If you suffer from occasional constipation, you may be inclined to take a laxative. However these symptoms don’t always mean laxatives are necessary and if you are taking warfarin it may not be safe to take some laxatives.

Some laxatives contain senna, which has been grown for use as a laxative since ancient Egyptian times. Because senna is a natural vegetable laxative you may think it is safe. Actually, senna triggers the action of muscles and nerves in the intestines to help move stool along and speeds up the bowels. This can lead to dehydration and low minerals, making it more difficult for the body to absorb medicines.1 Taking laxatives decreases the absorption of vitamin K and therefore affects blood thinning with warfarin.2 This could lead to erratic INR results.

As always, make sure you check with your doctor before you start any new medication or supplement. There are many other ways to treat occasional constipation without laxatives. Try to increase the amount of fiber in your diet and make sure you drink plenty of water, fruit and vegetable juices.3 Talk to your doctor about ways to prevent constipation from occurring again.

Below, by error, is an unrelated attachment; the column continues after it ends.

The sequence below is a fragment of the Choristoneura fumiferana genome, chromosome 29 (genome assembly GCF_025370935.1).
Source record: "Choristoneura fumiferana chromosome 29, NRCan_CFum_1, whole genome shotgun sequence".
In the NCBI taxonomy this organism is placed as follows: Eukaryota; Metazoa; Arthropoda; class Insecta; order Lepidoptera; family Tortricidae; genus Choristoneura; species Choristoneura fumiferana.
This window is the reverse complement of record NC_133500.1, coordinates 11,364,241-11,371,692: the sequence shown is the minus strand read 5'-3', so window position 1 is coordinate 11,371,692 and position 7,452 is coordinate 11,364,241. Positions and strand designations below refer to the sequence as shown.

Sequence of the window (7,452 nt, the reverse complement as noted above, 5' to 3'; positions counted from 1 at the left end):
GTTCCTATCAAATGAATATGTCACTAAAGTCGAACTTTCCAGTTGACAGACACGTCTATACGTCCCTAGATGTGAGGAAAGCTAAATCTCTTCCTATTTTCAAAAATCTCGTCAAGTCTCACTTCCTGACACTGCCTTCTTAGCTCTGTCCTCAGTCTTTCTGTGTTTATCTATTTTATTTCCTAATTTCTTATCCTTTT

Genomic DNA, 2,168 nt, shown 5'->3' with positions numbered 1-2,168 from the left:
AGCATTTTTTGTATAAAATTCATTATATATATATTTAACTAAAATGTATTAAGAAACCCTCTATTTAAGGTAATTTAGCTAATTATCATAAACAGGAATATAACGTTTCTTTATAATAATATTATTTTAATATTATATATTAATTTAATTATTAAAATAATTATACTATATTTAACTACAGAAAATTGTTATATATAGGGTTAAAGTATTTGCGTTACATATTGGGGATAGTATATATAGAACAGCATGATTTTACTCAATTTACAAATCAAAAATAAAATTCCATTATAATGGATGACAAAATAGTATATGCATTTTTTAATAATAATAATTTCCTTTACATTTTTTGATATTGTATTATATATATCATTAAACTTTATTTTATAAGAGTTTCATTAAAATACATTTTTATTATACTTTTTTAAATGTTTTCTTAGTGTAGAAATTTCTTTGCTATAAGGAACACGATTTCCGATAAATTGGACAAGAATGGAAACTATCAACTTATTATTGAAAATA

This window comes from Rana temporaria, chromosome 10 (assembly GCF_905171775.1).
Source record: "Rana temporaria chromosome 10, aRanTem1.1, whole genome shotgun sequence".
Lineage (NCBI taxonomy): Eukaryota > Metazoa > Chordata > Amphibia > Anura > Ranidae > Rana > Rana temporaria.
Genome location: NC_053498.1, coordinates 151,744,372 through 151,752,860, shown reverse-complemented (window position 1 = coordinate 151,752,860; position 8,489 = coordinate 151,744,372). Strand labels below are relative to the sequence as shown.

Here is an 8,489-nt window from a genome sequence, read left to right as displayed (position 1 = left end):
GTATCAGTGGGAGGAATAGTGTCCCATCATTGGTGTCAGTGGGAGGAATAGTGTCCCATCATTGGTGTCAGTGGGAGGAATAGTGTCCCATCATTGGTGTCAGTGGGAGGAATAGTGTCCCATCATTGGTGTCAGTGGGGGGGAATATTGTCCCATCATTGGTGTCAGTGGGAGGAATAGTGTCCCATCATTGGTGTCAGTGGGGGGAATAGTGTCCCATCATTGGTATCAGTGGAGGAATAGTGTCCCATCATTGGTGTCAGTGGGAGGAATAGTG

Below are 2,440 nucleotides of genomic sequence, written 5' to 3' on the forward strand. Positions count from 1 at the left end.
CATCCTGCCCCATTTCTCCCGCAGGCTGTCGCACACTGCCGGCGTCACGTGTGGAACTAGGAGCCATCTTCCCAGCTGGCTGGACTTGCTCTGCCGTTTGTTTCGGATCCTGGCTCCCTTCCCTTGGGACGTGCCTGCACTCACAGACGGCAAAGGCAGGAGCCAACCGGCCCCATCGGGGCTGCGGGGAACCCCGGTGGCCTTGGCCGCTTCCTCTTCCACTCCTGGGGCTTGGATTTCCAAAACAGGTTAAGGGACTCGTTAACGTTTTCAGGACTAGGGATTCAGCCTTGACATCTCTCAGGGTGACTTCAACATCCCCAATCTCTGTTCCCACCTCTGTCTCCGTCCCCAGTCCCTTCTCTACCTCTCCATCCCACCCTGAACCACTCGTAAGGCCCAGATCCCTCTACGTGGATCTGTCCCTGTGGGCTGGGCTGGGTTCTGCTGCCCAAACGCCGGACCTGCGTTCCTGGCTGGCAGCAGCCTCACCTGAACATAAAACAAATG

1. 1. Fugh-Berman, A. Herb-drug interactions. The Lancet. Vol 355, Iss 9198. 2000. Pa 134–138.
  2. 2. Richmonds, R. Laxatives. Encyclopedia of Aging and Public Health. 2008. P 490-492.
  3. 3. Medline Plus. Constipation. National Institutes of Health website. http://www.nlm.nih.gov/medlineplus/constipation.html. February 2014. Accessed March 7, 2014.



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Blueberries and Warfarin


Blueberries and Warfarin

There is a lot of talk about “superfoods” these days. By definition, a superfood is “a nutrient rich food considered to be especially beneficial for health and well-being”.